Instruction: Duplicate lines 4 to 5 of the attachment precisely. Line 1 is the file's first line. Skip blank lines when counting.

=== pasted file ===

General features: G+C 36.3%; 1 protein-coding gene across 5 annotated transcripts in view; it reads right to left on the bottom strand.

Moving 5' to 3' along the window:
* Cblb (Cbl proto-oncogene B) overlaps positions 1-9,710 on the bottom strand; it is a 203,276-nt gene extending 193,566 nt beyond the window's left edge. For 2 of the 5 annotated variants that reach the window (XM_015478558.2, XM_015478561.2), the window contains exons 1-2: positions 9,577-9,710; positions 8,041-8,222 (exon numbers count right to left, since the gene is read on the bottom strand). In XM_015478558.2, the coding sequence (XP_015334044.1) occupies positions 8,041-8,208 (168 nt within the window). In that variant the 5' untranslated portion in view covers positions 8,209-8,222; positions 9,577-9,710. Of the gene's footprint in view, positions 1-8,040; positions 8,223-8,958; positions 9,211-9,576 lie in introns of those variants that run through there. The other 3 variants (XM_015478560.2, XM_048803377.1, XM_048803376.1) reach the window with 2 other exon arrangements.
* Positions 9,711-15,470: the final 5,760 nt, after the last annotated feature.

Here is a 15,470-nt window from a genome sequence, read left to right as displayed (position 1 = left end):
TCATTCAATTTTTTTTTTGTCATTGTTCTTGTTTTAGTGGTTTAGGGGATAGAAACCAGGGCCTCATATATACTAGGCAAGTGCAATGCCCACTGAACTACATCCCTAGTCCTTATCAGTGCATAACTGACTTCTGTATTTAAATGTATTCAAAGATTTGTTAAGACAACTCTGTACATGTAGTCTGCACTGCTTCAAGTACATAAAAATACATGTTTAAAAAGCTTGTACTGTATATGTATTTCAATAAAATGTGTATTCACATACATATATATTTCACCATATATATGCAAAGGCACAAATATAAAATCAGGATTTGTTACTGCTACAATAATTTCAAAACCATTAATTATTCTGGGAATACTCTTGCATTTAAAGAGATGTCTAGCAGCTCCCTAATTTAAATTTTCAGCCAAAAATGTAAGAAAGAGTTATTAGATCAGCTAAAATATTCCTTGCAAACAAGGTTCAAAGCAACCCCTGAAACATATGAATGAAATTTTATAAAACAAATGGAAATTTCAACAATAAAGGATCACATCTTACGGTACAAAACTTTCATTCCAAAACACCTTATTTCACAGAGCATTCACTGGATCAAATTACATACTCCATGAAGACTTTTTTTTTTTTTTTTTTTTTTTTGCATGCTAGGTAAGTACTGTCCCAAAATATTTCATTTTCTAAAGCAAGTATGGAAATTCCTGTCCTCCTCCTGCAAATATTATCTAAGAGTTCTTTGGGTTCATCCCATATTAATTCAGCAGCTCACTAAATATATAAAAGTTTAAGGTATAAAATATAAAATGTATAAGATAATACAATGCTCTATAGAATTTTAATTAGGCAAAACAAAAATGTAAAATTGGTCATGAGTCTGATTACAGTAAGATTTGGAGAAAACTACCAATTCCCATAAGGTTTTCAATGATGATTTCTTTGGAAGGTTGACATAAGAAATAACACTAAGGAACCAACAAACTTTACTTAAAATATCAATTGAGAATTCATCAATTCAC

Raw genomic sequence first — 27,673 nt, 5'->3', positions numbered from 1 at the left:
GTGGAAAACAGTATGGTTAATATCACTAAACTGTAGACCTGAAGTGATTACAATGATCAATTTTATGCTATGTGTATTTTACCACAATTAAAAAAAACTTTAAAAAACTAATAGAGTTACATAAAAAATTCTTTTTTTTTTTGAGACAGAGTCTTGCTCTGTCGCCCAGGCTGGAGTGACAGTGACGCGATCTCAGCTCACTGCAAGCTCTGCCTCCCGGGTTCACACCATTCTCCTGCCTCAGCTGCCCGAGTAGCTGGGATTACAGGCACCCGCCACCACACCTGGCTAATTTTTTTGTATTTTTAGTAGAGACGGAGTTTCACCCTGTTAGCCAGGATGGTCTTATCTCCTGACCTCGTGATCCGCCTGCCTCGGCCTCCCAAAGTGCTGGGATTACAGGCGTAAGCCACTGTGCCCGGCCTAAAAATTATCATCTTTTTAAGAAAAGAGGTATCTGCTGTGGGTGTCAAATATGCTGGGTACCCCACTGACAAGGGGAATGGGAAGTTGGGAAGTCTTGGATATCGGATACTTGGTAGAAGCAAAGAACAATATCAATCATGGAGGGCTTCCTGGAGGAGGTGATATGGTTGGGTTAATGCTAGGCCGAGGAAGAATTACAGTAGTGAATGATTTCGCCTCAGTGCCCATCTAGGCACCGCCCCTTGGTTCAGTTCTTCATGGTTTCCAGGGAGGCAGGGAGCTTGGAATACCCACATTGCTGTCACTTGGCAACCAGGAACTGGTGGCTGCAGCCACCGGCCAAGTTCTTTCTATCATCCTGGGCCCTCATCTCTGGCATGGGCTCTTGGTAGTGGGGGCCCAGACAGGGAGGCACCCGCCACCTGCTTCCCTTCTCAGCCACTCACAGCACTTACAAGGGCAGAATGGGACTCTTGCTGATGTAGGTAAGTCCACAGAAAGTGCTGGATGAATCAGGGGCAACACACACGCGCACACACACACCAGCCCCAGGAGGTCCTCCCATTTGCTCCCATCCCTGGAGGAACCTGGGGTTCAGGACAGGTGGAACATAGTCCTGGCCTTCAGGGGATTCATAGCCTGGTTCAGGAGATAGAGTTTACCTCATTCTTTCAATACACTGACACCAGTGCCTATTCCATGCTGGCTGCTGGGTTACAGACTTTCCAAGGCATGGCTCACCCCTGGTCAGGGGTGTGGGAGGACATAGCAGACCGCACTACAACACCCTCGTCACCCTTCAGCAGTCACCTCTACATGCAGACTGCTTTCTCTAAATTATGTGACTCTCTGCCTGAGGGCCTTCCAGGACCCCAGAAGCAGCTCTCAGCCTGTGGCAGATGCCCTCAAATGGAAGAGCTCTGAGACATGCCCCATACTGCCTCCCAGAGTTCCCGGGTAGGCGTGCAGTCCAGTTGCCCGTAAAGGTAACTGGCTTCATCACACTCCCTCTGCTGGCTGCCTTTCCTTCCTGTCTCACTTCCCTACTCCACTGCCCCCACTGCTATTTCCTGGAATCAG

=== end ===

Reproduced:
* Positions 9,711-15,470: the final 5,760 nt, after the last annotated feature.

Here is a 15,470-nt window from a genome sequence, read left to right as displayed (position 1 = left end):